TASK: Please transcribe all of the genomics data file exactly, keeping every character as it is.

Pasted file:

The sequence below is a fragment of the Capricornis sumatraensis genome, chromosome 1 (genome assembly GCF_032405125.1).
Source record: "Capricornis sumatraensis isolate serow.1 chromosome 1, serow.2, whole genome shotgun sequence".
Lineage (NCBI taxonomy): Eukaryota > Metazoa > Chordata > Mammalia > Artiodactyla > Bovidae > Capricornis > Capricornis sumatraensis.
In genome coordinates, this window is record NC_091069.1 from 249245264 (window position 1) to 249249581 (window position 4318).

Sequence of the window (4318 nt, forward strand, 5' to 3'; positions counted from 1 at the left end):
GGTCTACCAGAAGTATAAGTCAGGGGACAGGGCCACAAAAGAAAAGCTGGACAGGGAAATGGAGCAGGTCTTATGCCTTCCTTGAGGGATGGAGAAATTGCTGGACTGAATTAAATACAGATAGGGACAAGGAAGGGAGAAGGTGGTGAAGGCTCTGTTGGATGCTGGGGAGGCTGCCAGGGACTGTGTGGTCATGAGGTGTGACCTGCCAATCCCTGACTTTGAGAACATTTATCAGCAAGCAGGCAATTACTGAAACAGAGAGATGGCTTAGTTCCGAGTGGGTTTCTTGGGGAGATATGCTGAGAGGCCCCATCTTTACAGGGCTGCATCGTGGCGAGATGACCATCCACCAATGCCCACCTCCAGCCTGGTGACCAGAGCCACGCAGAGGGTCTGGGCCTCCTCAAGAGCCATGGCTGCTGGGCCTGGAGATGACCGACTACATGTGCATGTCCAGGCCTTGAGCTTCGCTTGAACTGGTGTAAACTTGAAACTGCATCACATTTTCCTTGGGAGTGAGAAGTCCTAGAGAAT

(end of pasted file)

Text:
The sequence below is a fragment of the Capricornis sumatraensis genome, chromosome 1 (genome assembly GCF_032405125.1).
Source record: "Capricornis sumatraensis isolate serow.1 chromosome 1, serow.2, whole genome shotgun sequence".
Lineage (NCBI taxonomy): Eukaryota > Metazoa > Chordata > Mammalia > Artiodactyla > Bovidae > Capricornis > Capricornis sumatraensis.
In genome coordinates, this window is record NC_091069.1 from 249245264 (window position 1) to 249249581 (window position 4318).

Sequence of the window (4318 nt, forward strand, 5' to 3'; positions counted from 1 at the left end):
GGTCTACCAGAAGTATAAGTCAGGGGACAGGGCCACAAAAGAAAAGCTGGACAGGGAAATGGAGCAGGTCTTATGCCTTCCTTGAGGGATGGAGAAATTGCTGGACTGAATTAAATACAGATAGGGACAAGGAAGGGAGAAGGTGGTGAAGGCTCTGTTGGATGCTGGGGAGGCTGCCAGGGACTGTGTGGTCATGAGGTGTGACCTGCCAATCCCTGACTTTGAGAACATTTATCAGCAAGCAGGCAATTACTGAAACAGAGAGATGGCTTAGTTCCGAGTGGGTTTCTTGGGGAGATATGCTGAGAGGCCCCATCTTTACAGGGCTGCATCGTGGCGAGATGACCATCCACCAATGCCCACCTCCAGCCTGGTGACCAGAGCCACGCAGAGGGTCTGGGCCTCCTCAAGAGCCATGGCTGCTGGGCCTGGAGATGACCGACTACATGTGCATGTCCAGGCCTTGAGCTTCGCTTGAACTGGTGTAAACTTGAAACTGCATCACATTTTCCTTGGGAGTGAGAAGTCCTAGAGAAT